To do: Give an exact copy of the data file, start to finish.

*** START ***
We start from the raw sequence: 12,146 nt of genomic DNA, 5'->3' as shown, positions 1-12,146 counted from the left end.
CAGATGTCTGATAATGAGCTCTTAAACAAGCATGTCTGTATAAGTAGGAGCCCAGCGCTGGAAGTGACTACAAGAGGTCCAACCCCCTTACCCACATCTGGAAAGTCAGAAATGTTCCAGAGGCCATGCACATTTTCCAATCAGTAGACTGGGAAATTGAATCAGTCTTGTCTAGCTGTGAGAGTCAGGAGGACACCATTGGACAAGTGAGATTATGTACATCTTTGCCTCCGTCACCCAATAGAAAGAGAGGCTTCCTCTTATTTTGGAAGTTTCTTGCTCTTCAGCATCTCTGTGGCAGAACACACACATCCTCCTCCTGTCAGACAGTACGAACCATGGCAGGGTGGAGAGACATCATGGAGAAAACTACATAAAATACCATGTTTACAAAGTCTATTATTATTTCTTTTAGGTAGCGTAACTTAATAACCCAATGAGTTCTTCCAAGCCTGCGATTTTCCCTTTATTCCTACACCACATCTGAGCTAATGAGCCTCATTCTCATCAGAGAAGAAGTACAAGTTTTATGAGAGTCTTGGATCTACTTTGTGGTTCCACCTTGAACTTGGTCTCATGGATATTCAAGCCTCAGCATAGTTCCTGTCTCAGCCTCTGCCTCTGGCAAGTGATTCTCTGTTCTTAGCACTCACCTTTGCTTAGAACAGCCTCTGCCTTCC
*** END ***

We start from the raw sequence: 12,146 nt of genomic DNA, 5'->3' as shown, positions 1-12,146 counted from the left end.
CAGATGTCTGATAATGAGCTCTTAAACAAGCATGTCTGTATAAGTAGGAGCCCAGCGCTGGAAGTGACTACAAGAGGTCCAACCCCCTTACCCACATCTGGAAAGTCAGAAATGTTCCAGAGGCCATGCACATTTTCCAATCAGTAGACTGGGAAATTGAATCAGTCTTGTCTAGCTGTGAGAGTCAGGAGGACACCATTGGACAAGTGAGATTATGTACATCTTTGCCTCCGTCACCCAATAGAAAGAGAGGCTTCCTCTTATTTTGGAAGTTTCTTGCTCTTCAGCATCTCTGTGGCAGAACACACACATCCTCCTCCTGTCAGACAGTACGAACCATGGCAGGGTGGAGAGACATCATGGAGAAAACTACATAAAATACCATGTTTACAAAGTCTATTATTATTTCTTTTAGGTAGCGTAACTTAATAACCCAATGAGTTCTTCCAAGCCTGCGATTTTCCCTTTATTCCTACACCACATCTGAGCTAATGAGCCTCATTCTCATCAGAGAAGAAGTACAAGTTTTATGAGAGTCTTGGATCTACTTTGTGGTTCCACCTTGAACTTGGTCTCATGGATATTCAAGCCTCAGCATAGTTCCTGTCTCAGCCTCTGCCTCTGGCAAGTGATTCTCTGTTCTTAGCACTCACCTTTGCTTAGAACAGCCTCTGCCTTCC